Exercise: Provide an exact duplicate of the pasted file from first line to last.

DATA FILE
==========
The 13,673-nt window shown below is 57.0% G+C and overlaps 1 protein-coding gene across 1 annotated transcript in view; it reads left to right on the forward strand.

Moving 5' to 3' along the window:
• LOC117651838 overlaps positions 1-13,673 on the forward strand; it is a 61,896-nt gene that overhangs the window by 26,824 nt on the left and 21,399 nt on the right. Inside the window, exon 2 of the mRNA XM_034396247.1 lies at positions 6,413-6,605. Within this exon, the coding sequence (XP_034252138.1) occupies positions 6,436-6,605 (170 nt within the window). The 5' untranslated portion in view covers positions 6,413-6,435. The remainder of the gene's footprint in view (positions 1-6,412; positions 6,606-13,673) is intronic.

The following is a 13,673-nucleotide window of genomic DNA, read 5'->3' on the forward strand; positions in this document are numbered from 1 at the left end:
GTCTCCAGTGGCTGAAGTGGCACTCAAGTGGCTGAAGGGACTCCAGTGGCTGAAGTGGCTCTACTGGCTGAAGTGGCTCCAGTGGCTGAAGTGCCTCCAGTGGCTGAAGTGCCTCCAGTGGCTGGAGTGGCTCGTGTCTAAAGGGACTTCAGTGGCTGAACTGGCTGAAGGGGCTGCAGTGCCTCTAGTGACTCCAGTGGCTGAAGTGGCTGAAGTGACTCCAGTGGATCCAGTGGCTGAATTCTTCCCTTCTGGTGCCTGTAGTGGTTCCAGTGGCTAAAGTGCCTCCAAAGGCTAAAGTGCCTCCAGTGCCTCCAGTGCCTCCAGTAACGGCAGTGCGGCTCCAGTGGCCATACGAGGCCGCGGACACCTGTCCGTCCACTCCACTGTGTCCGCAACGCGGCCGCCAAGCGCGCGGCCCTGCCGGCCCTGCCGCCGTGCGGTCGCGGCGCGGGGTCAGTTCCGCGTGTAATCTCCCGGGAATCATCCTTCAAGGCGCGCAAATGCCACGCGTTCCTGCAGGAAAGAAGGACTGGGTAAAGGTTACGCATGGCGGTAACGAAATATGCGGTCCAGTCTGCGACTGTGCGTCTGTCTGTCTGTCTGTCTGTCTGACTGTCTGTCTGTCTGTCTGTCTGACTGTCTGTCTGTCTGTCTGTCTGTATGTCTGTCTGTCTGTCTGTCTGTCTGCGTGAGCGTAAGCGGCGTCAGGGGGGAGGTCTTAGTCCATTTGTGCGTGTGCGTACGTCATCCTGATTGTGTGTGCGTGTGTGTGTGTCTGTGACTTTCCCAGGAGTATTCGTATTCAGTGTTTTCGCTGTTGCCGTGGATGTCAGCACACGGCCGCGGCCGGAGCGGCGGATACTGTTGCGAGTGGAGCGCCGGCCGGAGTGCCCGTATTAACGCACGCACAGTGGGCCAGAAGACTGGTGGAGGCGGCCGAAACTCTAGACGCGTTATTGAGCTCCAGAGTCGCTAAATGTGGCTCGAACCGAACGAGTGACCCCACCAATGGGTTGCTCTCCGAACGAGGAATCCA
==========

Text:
The 13,673-nt window shown below is 57.0% G+C and overlaps 1 protein-coding gene across 1 annotated transcript in view; it reads left to right on the forward strand.

Moving 5' to 3' along the window:
• LOC117651838 overlaps positions 1-13,673 on the forward strand; it is a 61,896-nt gene that overhangs the window by 26,824 nt on the left and 21,399 nt on the right. Inside the window, exon 2 of the mRNA XM_034396247.1 lies at positions 6,413-6,605. Within this exon, the coding sequence (XP_034252138.1) occupies positions 6,436-6,605 (170 nt within the window). The 5' untranslated portion in view covers positions 6,413-6,435. The remainder of the gene's footprint in view (positions 1-6,412; positions 6,606-13,673) is intronic.

The following is a 13,673-nucleotide window of genomic DNA, read 5'->3' on the forward strand; positions in this document are numbered from 1 at the left end:
GTCTCCAGTGGCTGAAGTGGCACTCAAGTGGCTGAAGGGACTCCAGTGGCTGAAGTGGCTCTACTGGCTGAAGTGGCTCCAGTGGCTGAAGTGCCTCCAGTGGCTGAAGTGCCTCCAGTGGCTGGAGTGGCTCGTGTCTAAAGGGACTTCAGTGGCTGAACTGGCTGAAGGGGCTGCAGTGCCTCTAGTGACTCCAGTGGCTGAAGTGGCTGAAGTGACTCCAGTGGATCCAGTGGCTGAATTCTTCCCTTCTGGTGCCTGTAGTGGTTCCAGTGGCTAAAGTGCCTCCAAAGGCTAAAGTGCCTCCAGTGCCTCCAGTGCCTCCAGTAACGGCAGTGCGGCTCCAGTGGCCATACGAGGCCGCGGACACCTGTCCGTCCACTCCACTGTGTCCGCAACGCGGCCGCCAAGCGCGCGGCCCTGCCGGCCCTGCCGCCGTGCGGTCGCGGCGCGGGGTCAGTTCCGCGTGTAATCTCCCGGGAATCATCCTTCAAGGCGCGCAAATGCCACGCGTTCCTGCAGGAAAGAAGGACTGGGTAAAGGTTACGCATGGCGGTAACGAAATATGCGGTCCAGTCTGCGACTGTGCGTCTGTCTGTCTGTCTGTCTGTCTGACTGTCTGTCTGTCTGTCTGTCTGACTGTCTGTCTGTCTGTCTGTCTGTATGTCTGTCTGTCTGTCTGTCTGTCTGCGTGAGCGTAAGCGGCGTCAGGGGGGAGGTCTTAGTCCATTTGTGCGTGTGCGTACGTCATCCTGATTGTGTGTGCGTGTGTGTGTGTCTGTGACTTTCCCAGGAGTATTCGTATTCAGTGTTTTCGCTGTTGCCGTGGATGTCAGCACACGGCCGCGGCCGGAGCGGCGGATACTGTTGCGAGTGGAGCGCCGGCCGGAGTGCCCGTATTAACGCACGCACAGTGGGCCAGAAGACTGGTGGAGGCGGCCGAAACTCTAGACGCGTTATTGAGCTCCAGAGTCGCTAAATGTGGCTCGAACCGAACGAGTGACCCCACCAATGGGTTGCTCTCCGAACGAGGAATCCA